by Kevin Turney

Data Structures 101: Stacks

Photo by Mathieu Turle on Unsplash

A Stack is the most elemental of the data structures in computer science.

Data structures are a way to organize our information. They provide a means of storing different types of data in unique ways and methods to access either all or distinct parts of it.

Starting with a Stack

Have you ever used a stack? Of course! Your email is a form of a stack, new mail comes in and is placed on top. When you finish reading the latest email, you remove it from the top. In development, whenever you call a function, that is placed on a stack in the engine that processes the code.

How we use stacks is a Last In, First Out processing system.

An analogy would be a recipe. Suppose we want to make a bowl of spaghetti. What are the steps?

  1. Get a pot
  2. Add water
  3. Bring water to a boil
  4. Add salt to the water
  5. Add spaghetti
  6. Cook spaghetti till tender

Now when the spaghetti is done, we have to get back to where we started, a clean kitchen. We need a method to organize our task list and help us get back to where we left off.

JavaScript is a single threaded language. In the simplest terms, it means it can only do one thing at a time, just like us. So how does our language of choice handle this in an organized way, Stacks?

As you can see, the stack is a clean way of handling tasks, removing them, and eventually getting back to the beginning.

Stacks come with a cost: memory. For every item we place on the stack, we allocate a stack frame to it. Think of an array index. Each index is allocated space to hold something. If we keep adding and adding to a stack, we hold the possibility of running out of space, like a parking lot that is full. When that happens, we have an overflow, hence, the term “stack overflow”. This can lead to crashes and stuck processes.

How do we reclaim memory? When an item is removed from the stack, JavaScript uses “garbage collection” to free up resources and reclaim the storage space previously used.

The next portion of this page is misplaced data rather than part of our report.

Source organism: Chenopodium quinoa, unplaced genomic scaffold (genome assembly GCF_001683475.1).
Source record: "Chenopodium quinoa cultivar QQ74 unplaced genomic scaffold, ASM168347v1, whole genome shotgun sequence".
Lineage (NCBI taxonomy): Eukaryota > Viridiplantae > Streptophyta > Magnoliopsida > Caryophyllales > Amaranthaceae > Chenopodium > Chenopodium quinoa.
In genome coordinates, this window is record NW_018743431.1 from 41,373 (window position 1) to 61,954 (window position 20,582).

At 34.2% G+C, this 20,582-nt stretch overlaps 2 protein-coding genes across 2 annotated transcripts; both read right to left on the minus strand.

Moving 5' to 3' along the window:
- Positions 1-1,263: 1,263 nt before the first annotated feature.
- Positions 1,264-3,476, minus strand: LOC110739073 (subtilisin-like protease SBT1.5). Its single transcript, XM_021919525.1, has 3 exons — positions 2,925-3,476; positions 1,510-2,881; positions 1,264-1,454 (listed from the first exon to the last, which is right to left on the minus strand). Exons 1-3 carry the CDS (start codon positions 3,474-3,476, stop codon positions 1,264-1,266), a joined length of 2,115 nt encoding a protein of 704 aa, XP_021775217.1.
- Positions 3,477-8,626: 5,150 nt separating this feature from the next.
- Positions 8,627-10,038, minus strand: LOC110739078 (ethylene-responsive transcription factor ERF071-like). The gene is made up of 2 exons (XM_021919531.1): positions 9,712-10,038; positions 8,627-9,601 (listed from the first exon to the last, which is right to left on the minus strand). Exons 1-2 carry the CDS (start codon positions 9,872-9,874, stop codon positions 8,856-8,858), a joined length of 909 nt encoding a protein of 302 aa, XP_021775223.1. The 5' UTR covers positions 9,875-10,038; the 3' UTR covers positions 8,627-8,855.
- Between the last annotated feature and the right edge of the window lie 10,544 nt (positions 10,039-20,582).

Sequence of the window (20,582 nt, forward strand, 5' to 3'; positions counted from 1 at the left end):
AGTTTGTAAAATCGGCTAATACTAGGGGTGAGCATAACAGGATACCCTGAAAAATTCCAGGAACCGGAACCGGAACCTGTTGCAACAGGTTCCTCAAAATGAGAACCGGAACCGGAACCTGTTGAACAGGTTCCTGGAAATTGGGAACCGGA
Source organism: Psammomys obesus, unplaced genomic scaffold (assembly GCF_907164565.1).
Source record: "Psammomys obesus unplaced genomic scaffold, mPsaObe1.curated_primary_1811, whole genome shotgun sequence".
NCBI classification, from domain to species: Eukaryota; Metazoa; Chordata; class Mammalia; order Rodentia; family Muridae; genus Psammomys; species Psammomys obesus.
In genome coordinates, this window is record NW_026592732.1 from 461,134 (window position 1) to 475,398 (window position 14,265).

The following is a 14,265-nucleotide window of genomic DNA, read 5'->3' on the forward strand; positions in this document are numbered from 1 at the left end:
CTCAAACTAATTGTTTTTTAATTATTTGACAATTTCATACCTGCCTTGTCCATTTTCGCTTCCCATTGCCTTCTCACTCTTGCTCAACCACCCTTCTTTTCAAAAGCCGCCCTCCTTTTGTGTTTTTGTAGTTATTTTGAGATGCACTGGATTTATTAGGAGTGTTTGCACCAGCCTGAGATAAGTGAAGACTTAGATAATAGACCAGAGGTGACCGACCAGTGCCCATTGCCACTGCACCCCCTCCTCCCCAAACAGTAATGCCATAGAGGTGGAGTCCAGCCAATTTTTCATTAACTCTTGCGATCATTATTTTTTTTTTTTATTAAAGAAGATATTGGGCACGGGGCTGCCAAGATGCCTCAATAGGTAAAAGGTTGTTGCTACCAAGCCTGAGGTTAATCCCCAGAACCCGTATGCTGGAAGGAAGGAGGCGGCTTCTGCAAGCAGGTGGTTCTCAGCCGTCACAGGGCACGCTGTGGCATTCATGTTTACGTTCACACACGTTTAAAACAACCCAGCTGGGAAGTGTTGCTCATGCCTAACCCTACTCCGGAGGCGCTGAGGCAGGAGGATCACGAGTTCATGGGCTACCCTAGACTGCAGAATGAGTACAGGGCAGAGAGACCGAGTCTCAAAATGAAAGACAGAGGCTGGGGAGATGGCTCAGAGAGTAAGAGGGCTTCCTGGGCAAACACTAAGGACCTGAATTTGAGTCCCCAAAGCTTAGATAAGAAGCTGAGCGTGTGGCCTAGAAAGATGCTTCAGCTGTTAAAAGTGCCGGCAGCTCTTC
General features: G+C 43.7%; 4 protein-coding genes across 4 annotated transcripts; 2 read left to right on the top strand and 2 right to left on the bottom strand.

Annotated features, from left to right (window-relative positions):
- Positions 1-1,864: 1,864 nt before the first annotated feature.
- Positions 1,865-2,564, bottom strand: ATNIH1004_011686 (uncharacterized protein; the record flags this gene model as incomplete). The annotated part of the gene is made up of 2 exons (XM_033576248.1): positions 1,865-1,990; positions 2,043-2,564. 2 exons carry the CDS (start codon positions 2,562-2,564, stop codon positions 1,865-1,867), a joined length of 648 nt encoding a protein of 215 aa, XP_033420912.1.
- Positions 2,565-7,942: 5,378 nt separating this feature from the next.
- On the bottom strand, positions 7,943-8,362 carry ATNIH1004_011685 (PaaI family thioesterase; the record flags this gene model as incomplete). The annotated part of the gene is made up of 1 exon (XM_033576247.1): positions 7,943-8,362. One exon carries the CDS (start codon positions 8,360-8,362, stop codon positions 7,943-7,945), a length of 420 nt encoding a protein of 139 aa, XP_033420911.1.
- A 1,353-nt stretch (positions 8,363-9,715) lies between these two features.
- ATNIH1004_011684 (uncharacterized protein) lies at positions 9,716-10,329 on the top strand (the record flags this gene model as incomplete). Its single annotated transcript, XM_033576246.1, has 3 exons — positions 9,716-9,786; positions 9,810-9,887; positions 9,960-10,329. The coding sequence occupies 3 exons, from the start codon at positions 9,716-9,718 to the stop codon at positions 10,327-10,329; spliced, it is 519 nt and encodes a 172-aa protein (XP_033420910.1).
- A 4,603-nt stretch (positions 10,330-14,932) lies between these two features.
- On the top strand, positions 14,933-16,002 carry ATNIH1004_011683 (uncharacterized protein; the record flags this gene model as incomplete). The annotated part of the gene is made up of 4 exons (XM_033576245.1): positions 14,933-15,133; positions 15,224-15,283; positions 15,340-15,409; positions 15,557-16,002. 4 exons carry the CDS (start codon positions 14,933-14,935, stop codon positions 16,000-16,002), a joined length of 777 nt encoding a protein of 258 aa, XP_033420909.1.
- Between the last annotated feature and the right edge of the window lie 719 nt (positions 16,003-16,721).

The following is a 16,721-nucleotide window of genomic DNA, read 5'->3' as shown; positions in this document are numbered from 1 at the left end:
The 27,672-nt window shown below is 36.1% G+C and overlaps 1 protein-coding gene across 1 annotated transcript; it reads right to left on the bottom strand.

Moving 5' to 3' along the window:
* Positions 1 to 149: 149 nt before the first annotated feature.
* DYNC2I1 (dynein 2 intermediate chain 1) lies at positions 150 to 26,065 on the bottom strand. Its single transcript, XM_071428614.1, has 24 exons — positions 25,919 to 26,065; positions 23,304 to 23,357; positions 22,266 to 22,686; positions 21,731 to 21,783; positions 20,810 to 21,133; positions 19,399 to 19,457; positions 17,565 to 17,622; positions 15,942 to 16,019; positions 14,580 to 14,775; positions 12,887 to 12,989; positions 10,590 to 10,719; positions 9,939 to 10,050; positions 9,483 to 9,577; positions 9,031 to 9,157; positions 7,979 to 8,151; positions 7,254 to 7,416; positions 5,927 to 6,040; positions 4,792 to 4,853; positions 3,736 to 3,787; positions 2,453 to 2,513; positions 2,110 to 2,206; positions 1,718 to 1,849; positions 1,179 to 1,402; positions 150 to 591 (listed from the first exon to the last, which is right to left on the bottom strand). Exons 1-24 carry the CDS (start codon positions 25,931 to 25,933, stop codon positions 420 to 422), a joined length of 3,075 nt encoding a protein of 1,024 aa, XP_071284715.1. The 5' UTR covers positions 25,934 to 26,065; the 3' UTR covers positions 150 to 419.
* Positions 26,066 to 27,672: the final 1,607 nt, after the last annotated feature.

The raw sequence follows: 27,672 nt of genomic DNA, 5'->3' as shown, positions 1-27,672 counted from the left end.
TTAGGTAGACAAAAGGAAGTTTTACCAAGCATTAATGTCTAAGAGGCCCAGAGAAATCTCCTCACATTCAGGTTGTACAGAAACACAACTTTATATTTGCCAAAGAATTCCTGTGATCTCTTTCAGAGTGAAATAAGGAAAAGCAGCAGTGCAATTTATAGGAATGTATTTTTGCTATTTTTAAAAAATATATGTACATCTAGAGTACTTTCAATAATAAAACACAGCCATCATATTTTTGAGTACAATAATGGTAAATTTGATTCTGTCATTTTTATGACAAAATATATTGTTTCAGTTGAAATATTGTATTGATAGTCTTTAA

Implementation

First, how do we store the data? What can we use in JavaScript to hold data? We can use native objects like arrays, which we are familiar with and use built-in methods, push and pop. Ok, I guess we’re done, see you later…

Nah, to understand how a stack works under the hood, we use the base Object form.

We need a constructor to establish the storage mechanism and properties upon its invocation.

const Stack = function(capacity) {  this.storage = {};  this.capacity = capacity || Infinity;  this._count = 0;}

This constitues a stack storage mechanism. How can we push data into the stack in a LIFO manner? Add push to the prototype of Stack.

Stack.prototype.push = function(value) {  if (this._count < this._capacity){    this.storage[this._count++] = value;    return this._count;  }  return "Max capacity reached, please remove a value before inserting a new value";}

The push method checks our capacity. If true, we add the value to storage and return how many items are in the stack.

[this._count++] is first evaluated as 0, and we use the postfix operator, ++ to increment the count. Our stack has a value at this.storage[‘0’], and we return 1 because we have one item in our stack.

Let’s remove items or ‘pop’ them off the stack.

Stack.prototype.pop = function() {  let value = this.storage[--this._count];  delete this.storage[this._count];  if (this._count < 0) {    this._count = 0;  }  return value;}

With pop, we store the last value on the stack. If we remove it first, we won’t have it as a return value. Because of the prefix operator, — , we find the value of this.count and decrement it first before evaluating it. If we have this.count === 1, this.storage[ — this.count] is evalutated as this.storage[‘0’].

What about seeing what’s on the top of the stack? The interface for that is ‘peek’.

Stack.prototype.peek = function() {  return this.storage[this._count -1]}

Lastly, count…

Stack.prototype.count = function(){  return this._count;}

The full implementation ES6 style with class Stack:

class Stack {  constructor(capacity) {    this.storage = {};    this._count = 0;    this.capacity = capacity || Infinity;  }
  push(value) {    if (this._count < this.capacity){    this.storage[this._count++] = value;    return this._count;    }    return "Max capacity reached, please remove a value before inserting a new value";  }
  pop() {    let value = this.storage[--this._count];    delete this.storage[this._count];    if (this._count < 0) {      this._count = 0;    }    return value;  }  peek() {    return this.storage[this._count - 1];  }  count() {    return this._count;  }};let stack = new Stack();stack; // Stack { storage: {}, _count: 0, capacity: Infinity }stack.push('yea')stack.push('oh yea');
stack; // Stack {storage: { 0: 'yea', 1: 'oh yea' },  _count: 2,  capacity: Infinity }
stack.pop(); // 'oh yea'stack; // Stack { storage: { 0: 'yea' }, _count: 1, capacity: Infinity }
stack.push('nope');stack.push('yup');stack; // Stack {storage: { 0: 'yea', 1: 'nope', 2: 'yup' },  _count: 3,  capacity: Infinity }
stack.count(); // 3stack.peek(); // 'yup'stack; // Stack {storage: { 0: 'yea', 1: 'nope', 2: 'yup' },  _count: 3,  capacity: Infinity }

Thank you for reading this article. My goal was to give a clear uncluttered explanation of Stacks, their use, and why we need them. Next up: Queues.